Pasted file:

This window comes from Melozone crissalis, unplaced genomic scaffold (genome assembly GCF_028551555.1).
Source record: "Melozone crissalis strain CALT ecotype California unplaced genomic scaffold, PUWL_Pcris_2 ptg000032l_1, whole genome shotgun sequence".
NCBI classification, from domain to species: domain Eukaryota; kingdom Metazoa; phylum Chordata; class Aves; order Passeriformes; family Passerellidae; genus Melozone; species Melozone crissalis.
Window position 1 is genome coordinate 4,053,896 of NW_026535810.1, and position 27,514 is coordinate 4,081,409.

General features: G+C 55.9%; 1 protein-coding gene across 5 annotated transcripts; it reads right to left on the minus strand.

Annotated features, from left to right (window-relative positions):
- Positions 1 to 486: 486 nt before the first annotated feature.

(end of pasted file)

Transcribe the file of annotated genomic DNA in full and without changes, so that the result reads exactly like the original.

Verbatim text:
This window comes from Melozone crissalis, unplaced genomic scaffold (genome assembly GCF_028551555.1).
Source record: "Melozone crissalis strain CALT ecotype California unplaced genomic scaffold, PUWL_Pcris_2 ptg000032l_1, whole genome shotgun sequence".
NCBI classification, from domain to species: domain Eukaryota; kingdom Metazoa; phylum Chordata; class Aves; order Passeriformes; family Passerellidae; genus Melozone; species Melozone crissalis.
Window position 1 is genome coordinate 4,053,896 of NW_026535810.1, and position 27,514 is coordinate 4,081,409.

General features: G+C 55.9%; 1 protein-coding gene across 5 annotated transcripts; it reads right to left on the minus strand.

Annotated features, from left to right (window-relative positions):
- Positions 1 to 486: 486 nt before the first annotated feature.